In the past few months we have discussed the damage to Kavod Shamayim caused by the secularization of the majority of Jews in the world. We saw the need to strive to increase the Kavod Shamayim by bringing unaffiliated Jews back to their roots. There is another aspect of our Avodas Hashem that relates to helping our fellow Jew: That related to taking responsibility for others.
The Mishna in Sanhedrin (37a) says “every person is obligated to say ‘the world was created for me’”. On superficial analysis it would seem that the Mishna is preaching a self-centered approach to life, ‘the world was created for me, therefore I can do whatever I like with it’. Of course this is not the case; it is true that every person should realize that he is of great intrinsic value and that everything in the world is there for his benefit. However, the Mishna is also teaching us that one must tell himself ‘since the world was created for me, I am responsible for that world. The Jewish people in particular have been designated with this awesome task - Hashem calls us a “Kingdom of Priests” and “a Light unto the nations.” It is our job to bring the world to an awareness of Hashem and His Greatness.
It is within the Jewish people itself that the sense of mutual responsibility really comes to the fore. “You are all standing here today” (Devarim 29:9) - all of you are guarantors for each other… when one of you sins, the whole generation is damaged.” (Medrash Tanchuma, Parshas Nitzavim). Chazal tell us that at Mount Gerizim every individual Jew accepted with forty-eight covenants the responsibility for the fulfilment of mitzvos both with regards himself and all of the Jewish people. As a result every single Jew is spiritually bound up with every other Jew, and every action we take, whether positive or negative, directly effects everyone else. This concept is known as Arvus, (translated as mutual responsibility) it is not merely an idea in Aggadah and Mussar, rather it has numerous ramifications in our daily lives.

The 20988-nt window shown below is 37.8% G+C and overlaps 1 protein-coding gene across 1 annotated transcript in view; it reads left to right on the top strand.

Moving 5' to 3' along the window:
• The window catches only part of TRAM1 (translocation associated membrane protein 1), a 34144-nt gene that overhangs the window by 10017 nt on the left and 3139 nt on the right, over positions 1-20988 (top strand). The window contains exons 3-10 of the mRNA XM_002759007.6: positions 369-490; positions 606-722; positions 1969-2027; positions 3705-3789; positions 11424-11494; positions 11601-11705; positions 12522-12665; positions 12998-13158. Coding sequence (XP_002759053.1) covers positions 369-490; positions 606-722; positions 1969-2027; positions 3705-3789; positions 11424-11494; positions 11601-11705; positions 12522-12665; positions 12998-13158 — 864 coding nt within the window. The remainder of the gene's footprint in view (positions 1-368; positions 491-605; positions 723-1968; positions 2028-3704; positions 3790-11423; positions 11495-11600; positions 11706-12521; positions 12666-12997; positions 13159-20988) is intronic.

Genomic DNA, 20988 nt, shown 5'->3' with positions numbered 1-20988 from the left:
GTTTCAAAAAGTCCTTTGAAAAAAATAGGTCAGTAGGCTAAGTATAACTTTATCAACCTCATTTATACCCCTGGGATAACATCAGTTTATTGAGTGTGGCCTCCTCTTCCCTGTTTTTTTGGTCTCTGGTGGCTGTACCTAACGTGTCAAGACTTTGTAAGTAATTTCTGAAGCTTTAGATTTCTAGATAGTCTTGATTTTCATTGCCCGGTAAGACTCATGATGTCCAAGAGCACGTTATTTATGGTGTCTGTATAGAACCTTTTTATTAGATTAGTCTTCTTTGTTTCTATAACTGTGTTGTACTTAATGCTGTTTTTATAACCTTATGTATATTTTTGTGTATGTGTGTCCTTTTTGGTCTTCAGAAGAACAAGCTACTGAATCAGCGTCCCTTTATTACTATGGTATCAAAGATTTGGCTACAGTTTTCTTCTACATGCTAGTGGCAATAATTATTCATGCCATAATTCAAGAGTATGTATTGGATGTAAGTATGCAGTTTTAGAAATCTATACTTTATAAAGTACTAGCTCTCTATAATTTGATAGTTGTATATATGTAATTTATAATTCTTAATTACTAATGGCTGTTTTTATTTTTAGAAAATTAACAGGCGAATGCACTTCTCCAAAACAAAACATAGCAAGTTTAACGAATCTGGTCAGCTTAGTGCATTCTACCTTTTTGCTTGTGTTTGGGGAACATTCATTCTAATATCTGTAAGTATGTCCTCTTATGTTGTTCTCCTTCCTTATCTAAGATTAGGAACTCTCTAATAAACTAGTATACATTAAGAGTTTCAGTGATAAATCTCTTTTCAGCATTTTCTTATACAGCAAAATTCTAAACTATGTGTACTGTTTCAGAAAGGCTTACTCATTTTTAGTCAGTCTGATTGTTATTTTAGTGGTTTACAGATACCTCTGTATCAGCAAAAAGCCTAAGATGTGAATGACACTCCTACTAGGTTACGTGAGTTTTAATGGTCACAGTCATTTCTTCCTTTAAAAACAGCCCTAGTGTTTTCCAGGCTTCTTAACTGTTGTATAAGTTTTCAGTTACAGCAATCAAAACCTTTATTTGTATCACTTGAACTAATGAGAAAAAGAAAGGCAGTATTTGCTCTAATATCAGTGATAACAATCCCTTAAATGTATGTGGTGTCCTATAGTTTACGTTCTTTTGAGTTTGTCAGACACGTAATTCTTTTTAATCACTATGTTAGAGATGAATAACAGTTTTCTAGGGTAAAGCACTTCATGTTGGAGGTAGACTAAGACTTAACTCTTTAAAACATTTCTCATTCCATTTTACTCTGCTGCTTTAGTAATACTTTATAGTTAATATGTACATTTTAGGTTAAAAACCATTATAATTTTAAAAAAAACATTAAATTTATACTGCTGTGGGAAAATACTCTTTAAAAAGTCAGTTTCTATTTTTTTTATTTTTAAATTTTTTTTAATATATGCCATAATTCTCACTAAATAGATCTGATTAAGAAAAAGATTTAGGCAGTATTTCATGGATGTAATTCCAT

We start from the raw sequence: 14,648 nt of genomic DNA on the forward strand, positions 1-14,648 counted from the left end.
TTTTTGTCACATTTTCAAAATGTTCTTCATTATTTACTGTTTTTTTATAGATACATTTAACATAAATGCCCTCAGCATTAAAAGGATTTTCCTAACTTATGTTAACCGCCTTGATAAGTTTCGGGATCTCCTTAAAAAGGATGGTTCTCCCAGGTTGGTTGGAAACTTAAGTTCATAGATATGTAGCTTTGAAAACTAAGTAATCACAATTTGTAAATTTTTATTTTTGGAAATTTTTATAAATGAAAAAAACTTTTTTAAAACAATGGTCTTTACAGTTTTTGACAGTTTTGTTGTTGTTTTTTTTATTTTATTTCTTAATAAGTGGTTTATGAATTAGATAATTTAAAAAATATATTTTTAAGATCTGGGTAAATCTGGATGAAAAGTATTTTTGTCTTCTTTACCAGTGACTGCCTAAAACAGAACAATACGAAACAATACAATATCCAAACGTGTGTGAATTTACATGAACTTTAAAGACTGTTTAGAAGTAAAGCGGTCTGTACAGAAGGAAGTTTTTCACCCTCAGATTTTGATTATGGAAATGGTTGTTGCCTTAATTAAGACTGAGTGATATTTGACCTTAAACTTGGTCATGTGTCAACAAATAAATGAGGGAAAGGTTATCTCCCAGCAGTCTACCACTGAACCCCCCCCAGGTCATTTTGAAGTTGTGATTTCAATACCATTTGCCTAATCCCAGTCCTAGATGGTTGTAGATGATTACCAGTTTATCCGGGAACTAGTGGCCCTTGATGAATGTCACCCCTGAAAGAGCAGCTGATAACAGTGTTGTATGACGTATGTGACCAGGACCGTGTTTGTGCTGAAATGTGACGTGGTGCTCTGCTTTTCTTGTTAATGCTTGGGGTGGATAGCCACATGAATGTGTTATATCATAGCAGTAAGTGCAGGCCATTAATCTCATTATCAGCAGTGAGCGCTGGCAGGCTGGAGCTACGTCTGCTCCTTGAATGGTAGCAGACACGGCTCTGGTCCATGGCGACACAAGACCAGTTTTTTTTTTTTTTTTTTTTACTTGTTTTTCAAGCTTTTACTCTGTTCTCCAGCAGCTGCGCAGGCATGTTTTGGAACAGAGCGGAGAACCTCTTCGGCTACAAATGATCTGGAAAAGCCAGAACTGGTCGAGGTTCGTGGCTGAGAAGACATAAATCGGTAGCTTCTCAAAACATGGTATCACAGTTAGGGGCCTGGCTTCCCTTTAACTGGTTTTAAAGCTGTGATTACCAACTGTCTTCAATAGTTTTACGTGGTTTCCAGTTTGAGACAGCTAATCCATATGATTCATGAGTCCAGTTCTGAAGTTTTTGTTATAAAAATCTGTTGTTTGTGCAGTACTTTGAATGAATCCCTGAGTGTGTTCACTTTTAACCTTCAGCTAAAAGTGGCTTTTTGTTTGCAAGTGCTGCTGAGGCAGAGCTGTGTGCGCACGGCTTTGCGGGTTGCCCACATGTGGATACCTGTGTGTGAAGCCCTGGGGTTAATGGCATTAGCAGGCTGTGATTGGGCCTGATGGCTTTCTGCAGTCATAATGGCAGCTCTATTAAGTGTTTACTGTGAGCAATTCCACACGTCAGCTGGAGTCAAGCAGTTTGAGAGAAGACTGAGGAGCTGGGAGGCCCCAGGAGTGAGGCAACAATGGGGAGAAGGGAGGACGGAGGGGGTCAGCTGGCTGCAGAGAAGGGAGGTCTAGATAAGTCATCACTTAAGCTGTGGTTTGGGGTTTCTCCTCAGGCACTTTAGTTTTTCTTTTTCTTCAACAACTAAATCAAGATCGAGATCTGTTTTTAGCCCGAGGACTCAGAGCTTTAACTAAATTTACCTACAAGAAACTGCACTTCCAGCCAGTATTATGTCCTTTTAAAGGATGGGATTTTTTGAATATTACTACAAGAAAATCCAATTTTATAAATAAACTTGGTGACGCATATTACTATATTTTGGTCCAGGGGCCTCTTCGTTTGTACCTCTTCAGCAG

The Gemara (Rosh Hashana 29b) informs us of a fascinating halacha. When a person is obligated in a mitzvo, for example, kiddush on Shabbos, he must do the mitzvo with the bracho and then he has fulfilled his obligation. To say kiddush again with another bracho would constitute saying Hashem’s name in vain. However, the Gemara tells us, if Reuven needs to fulfil kiddush himself but is unable to, then Shimon is allowed to make kiddush again with the bracho, thereby exempting Reuven from his obligation! How can this be? The Ran explains, “because every Jew is a guarantor for each other in mitzvos, and since his friend has not fulfilled his obligation, it is as if he did not fulfil the mitzvo himself.” (ibid.) It is thus very apparent that Arvus is a halachic reality- my friend’s avodas Hashem is a part of my own. We often discuss responsibility to oneself and responsibility to others as two separate, perhaps even conflicting factors. This seems to be an inaccurate assessment - rather the two are not separate at all, they go hand in hand - the benefit of my friend is my benefit as well, his pain is my pain, and his mistakes are my mistakes. In fact, it would seem that to consider my spiritual well-being as separate from that of others is fundamentally incorrect. This concept of Arvus is the foundation upon which collective responsibility is based - in the coming months we will discuss how vital it is to our Avodas Hashem.